Flinders Island Covid diary: 27 March 2020

In Archive, Covid 19, Flinders Island by Fran Bryson

Flinders Island, Tasmania, Australia

On Flinders Island we’re not yet at Day Zero. We’re still allowed to go about something that vaguely resembles our daily lives. The virus is not here. Yet. The sun keeps rising in the morning and sets every evening and we’re grateful it’s not the windy season. Yet.

Indeed, the days have been lovely. We sit, just a few at a time, at the long table in my newly grassed yard under a near-cloudless sky chatting over a late-afternoon drink. Such small private gatherings are not recommended but haven’t been banned. Yet. Our national broadcaster clarified the rules, I checked: ‘If you are having people over, there should only be a very small number of guests. So there should be no barbecues, parties and big dinners with friends or extended families.’

The community here is divided into (at least) two camps: those who are trying to follow the social distancing rules and those who either don’t care or who are firmly convinced it won’t cross our shores, it won’t even batter on the gates to what they must believe is our fortress. At my table we sit at least 1.5 metres apart. I use bleach to clean the hard surface of the table, often, and perhaps for the first time in my life. It’s difficult to find topics to talk about that are not to do with the virus.

I’m told about people, just returned from the Australian mainland who, for whatever reason, don’t feel the need to self-isolate. Some are not technically doing anything wrong: those who came home before the Friday night deadline after which returnees are required to self-isolate. Then I’m told about people who have come back since then. There was a woman who, on Tuesday, got off the plane from Melbourne, walked straight into the butcher’s shop ignoring the instruction she was given upon disembarking to go straight home. She also sailed past the sign outside the shop that requested people enter one at a time and not come in at all if they haven’t been on Flinders Island for more than fourteen days. She was asked to leave; people here know where you’ve been, who you’ve been with and sometimes what your pin number is. She was told to phone in her order and have it delivered. Information that was also on the sign outside. It was OK, she said, she was going straight home but just needed a few things first.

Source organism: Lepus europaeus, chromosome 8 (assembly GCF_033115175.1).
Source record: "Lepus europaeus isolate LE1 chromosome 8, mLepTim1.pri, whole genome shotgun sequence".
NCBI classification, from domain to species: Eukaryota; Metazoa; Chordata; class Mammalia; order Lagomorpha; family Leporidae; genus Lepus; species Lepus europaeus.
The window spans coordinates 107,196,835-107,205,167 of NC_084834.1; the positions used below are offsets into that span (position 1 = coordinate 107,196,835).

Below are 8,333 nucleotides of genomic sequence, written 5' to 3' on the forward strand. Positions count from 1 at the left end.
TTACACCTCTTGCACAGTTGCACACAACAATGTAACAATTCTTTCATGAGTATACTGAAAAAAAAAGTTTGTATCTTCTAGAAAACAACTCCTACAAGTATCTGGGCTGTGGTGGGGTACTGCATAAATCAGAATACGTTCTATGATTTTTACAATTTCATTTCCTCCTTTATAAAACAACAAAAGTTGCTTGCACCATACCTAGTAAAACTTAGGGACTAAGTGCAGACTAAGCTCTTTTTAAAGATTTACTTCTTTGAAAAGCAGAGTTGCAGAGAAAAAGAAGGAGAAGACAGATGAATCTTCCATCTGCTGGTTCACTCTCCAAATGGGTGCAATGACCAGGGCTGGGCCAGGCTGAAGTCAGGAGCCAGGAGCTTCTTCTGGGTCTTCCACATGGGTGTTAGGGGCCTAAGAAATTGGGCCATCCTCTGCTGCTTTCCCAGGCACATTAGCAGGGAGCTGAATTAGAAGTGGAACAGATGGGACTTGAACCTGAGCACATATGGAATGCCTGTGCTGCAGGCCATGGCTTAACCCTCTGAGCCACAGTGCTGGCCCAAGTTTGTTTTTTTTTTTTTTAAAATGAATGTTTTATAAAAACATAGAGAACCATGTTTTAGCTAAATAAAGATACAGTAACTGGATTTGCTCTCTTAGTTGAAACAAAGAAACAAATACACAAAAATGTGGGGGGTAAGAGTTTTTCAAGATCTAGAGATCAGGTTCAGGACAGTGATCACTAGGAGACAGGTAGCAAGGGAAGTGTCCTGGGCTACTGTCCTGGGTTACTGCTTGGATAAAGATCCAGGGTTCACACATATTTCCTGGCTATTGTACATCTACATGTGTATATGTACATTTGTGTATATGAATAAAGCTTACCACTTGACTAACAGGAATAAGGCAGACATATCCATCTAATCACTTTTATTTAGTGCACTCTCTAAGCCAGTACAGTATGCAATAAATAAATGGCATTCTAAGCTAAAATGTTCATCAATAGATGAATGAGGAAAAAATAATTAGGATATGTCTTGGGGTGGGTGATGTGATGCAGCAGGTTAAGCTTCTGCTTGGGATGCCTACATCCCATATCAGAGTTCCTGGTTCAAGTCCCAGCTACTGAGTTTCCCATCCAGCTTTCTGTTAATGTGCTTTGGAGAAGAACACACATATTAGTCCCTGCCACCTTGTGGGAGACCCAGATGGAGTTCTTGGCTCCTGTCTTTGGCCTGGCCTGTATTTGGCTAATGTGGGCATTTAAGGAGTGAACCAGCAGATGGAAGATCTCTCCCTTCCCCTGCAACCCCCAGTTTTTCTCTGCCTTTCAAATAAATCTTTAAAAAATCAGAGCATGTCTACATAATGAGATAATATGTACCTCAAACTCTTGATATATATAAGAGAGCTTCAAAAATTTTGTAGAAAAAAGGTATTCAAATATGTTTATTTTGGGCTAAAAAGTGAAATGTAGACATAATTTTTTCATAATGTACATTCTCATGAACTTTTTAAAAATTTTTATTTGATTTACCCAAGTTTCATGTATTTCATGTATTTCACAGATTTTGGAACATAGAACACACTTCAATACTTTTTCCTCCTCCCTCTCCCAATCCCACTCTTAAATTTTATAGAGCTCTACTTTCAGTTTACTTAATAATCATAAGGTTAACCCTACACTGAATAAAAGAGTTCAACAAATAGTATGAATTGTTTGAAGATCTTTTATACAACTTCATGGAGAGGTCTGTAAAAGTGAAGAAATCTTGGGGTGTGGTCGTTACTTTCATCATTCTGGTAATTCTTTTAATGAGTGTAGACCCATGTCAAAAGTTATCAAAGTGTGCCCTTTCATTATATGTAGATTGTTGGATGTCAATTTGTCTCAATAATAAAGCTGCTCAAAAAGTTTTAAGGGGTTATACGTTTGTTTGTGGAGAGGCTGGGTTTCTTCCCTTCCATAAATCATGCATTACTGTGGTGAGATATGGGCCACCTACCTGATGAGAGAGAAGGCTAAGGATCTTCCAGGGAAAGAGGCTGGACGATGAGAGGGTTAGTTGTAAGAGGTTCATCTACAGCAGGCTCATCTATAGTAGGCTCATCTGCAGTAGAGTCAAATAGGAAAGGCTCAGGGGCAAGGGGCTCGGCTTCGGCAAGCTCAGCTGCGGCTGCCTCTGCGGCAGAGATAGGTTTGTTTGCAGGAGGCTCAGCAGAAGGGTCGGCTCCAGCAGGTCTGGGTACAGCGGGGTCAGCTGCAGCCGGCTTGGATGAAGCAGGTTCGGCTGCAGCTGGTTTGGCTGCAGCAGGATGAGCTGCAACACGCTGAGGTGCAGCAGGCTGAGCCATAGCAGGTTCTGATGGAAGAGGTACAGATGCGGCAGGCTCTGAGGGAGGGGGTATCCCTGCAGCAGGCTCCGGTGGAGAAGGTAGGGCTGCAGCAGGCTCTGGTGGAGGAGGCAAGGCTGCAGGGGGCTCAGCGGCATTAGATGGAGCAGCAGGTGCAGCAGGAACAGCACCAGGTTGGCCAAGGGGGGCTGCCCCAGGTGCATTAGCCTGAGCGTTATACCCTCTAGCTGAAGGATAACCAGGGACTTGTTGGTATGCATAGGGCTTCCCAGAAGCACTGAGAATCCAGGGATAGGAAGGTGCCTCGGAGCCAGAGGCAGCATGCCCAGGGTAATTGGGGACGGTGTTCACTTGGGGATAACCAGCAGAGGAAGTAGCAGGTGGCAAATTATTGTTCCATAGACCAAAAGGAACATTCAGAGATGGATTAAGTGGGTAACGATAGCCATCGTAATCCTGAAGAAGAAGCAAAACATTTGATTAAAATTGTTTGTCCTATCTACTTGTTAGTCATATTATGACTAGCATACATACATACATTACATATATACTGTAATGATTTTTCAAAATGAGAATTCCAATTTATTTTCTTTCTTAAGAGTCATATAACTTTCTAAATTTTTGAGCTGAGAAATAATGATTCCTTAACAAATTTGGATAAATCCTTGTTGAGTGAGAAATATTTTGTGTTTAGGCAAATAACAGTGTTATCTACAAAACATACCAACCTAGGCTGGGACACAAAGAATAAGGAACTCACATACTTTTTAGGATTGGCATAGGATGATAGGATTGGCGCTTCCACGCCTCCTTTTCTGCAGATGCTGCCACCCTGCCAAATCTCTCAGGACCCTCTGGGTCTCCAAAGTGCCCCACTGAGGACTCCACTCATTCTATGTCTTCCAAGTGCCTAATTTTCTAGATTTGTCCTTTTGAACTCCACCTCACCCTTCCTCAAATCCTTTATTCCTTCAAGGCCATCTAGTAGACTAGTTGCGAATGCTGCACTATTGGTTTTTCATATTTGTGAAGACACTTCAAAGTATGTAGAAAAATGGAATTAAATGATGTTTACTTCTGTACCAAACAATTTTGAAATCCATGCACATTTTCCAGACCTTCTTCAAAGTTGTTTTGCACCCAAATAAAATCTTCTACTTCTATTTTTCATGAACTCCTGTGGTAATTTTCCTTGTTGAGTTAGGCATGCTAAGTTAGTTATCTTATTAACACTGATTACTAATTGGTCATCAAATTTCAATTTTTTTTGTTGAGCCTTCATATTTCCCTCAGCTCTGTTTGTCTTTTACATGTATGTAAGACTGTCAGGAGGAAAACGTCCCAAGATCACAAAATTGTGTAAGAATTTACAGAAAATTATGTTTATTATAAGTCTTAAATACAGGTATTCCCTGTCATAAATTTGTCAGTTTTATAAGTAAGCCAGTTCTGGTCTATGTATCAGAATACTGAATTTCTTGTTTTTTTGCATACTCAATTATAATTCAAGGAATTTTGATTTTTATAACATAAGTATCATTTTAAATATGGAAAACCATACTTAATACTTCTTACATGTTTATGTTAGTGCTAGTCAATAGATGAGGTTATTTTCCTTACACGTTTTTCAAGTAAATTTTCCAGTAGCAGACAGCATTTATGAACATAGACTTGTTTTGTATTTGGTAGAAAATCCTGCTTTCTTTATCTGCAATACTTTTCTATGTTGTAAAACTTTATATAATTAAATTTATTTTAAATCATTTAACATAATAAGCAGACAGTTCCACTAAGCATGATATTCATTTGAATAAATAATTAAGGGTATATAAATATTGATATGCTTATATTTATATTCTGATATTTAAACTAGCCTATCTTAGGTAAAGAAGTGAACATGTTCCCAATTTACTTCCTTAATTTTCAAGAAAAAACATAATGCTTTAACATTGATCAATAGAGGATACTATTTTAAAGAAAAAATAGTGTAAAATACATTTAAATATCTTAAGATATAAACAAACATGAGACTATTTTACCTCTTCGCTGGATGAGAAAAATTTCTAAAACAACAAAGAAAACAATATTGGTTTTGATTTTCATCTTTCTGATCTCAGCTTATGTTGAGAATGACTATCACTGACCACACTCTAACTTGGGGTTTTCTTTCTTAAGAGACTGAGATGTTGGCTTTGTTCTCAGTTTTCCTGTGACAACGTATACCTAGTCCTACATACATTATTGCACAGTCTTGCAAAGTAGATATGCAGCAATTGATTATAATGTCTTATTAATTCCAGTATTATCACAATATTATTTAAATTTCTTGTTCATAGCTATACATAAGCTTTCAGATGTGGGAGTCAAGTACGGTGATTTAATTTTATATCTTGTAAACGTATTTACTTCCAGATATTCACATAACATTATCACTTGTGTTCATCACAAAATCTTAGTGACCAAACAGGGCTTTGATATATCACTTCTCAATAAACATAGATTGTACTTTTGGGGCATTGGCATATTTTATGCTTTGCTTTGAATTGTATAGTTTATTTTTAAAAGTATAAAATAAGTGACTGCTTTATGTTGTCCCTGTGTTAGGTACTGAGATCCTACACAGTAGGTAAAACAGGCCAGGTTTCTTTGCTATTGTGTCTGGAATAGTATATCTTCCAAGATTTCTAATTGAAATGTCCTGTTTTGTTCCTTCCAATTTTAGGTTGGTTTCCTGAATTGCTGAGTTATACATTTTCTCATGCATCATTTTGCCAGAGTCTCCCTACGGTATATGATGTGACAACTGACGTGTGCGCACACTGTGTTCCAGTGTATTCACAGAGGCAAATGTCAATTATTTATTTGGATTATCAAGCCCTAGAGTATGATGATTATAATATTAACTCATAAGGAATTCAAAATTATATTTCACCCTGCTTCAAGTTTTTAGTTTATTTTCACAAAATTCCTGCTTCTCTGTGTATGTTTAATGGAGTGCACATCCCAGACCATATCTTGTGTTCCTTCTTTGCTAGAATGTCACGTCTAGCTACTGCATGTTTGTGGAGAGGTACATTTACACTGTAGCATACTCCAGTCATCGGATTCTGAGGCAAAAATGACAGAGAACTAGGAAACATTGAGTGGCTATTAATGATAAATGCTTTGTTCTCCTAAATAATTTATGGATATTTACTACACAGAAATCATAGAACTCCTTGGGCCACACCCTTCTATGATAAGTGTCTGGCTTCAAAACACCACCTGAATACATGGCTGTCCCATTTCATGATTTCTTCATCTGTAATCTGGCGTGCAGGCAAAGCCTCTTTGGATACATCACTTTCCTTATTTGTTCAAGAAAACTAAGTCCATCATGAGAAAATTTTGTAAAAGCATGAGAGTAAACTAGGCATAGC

Things are better here than elsewhere: I can, after all, still go for my daily walk up Vinegar Hill. I can, if I need to, visit the Lady Barron Store, if there are fewer than ten people inside. The tables outside the store are stacked against one wall, mournful testimony to the ban on public gatherings. For years, until a couple of days ago, members of the ‘Coffee Club’ have sipped and traded gossip each morning on the store’s patio. Did. Past tense. Coffee is now sold only as take away after the local policeman – with his new powers of enforcement – shut down the space as a place for public gathering. I’m told, as I sit on my own patio nursing a glass of wine, that some of them gathered by a nearby fence instead.

We don’t have it here. Yet. We wait for it though, for that first phone call, or reliable Facebook post. A friend from Melbourne rang from his self-imposed quarantine: he is a card-carrying member of just about every high-risk group there is. He sounded alarmed: am I OK? He’d just read on Facebook that Flinders had its first case. No, I say puzzled, I’d have heard. I put down the phone and relay what he said. Ah, I am told, someone (who should have known better) heard about a case at one of the places called Flinders in South Australia; the post was removed as soon as it went up. Almost.

It may be better here than elsewhere but it’s still oppressive. I comment, at my long table, that I’m finding motivation hard to come by. There are murmurs of general agreement. Someone, not for the first time, suggests I write a diary. She reminds me that we live in a unique place, are in a unique situation. That the likelihood of the virus coming here is considerably less than elsewhere. But, we all agree, if it does come here it will rip this community – with its hugely high percentage of high-risk residents – apart.

But it’s not here. Yet. I can still walk on one of our one hundred and twenty beaches and, as usual, not see another soul. And the sun still rises, spreading glorious colour across the sky over Franklin Sound, as it does in the evening. And the parrots zip around my garden and off over the hill. It’s not yet Day Zero and I’m already envious of their freedom.